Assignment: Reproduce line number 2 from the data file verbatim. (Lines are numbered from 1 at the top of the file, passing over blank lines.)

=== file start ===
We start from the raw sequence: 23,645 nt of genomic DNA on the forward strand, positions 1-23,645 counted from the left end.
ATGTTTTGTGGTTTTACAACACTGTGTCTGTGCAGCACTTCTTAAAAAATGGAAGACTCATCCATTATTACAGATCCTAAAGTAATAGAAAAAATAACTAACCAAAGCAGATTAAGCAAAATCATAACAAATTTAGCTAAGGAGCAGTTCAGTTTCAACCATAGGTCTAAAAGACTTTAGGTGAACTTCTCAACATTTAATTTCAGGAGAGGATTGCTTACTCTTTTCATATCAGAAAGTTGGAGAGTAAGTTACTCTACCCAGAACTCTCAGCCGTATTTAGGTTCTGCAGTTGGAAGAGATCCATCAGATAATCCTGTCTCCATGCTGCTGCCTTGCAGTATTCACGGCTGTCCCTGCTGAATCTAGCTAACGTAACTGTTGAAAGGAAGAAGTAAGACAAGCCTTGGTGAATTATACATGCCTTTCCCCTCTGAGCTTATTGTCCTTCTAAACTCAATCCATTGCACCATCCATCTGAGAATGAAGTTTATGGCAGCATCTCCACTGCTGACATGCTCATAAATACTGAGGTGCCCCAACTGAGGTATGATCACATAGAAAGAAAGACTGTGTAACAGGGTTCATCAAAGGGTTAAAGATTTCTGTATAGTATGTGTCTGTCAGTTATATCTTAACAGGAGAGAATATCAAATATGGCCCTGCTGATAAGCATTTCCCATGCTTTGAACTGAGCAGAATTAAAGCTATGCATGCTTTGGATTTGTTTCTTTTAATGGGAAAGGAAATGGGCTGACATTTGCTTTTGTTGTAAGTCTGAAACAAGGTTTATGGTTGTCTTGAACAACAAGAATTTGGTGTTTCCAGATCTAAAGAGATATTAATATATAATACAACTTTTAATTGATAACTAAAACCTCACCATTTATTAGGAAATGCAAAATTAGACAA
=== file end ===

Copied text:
ATGTTTTGTGGTTTTACAACACTGTGTCTGTGCAGCACTTCTTAAAAAATGGAAGACTCATCCATTATTACAGATCCTAAAGTAATAGAAAAAATAACTAACCAAAGCAGATTAAGCAAAATCATAACAAATTTAGCTAAGGAGCAGTTCAGTTTCAACCATAGGTCTAAAAGACTTTAGGTGAACTTCTCAACATTTAATTTCAGGAGAGGATTGCTTACTCTTTTCATATCAGAAAGTTGGAGAGTAAGTTACTCTACCCAGAACTCTCAGCCGTATTTAGGTTCTGCAGTTGGAAGAGATCCATCAGATAATCCTGTCTCCATGCTGCTGCCTTGCAGTATTCACGGCTGTCCCTGCTGAATCTAGCTAACGTAACTGTTGAAAGGAAGAAGTAAGACAAGCCTTGGTGAATTATACATGCCTTTCCCCTCTGAGCTTATTGTCCTTCTAAACTCAATCCATTGCACCATCCATCTGAGAATGAAGTTTATGGCAGCATCTCCACTGCTGACATGCTCATAAATACTGAGGTGCCCCAACTGAGGTATGATCACATAGAAAGAAAGACTGTGTAACAGGGTTCATCAAAGGGTTAAAGATTTCTGTATAGTATGTGTCTGTCAGTTATATCTTAACAGGAGAGAATATCAAATATGGCCCTGCTGATAAGCATTTCCCATGCTTTGAACTGAGCAGAATTAAAGCTATGCATGCTTTGGATTTGTTTCTTTTAATGGGAAAGGAAATGGGCTGACATTTGCTTTTGTTGTAAGTCTGAAACAAGGTTTATGGTTGTCTTGAACAACAAGAATTTGGTGTTTCCAGATCTAAAGAGATATTAATATATAATACAACTTTTAATTGATAACTAAAACCTCACCATTTATTAGGAAATGCAAAATTAGACAA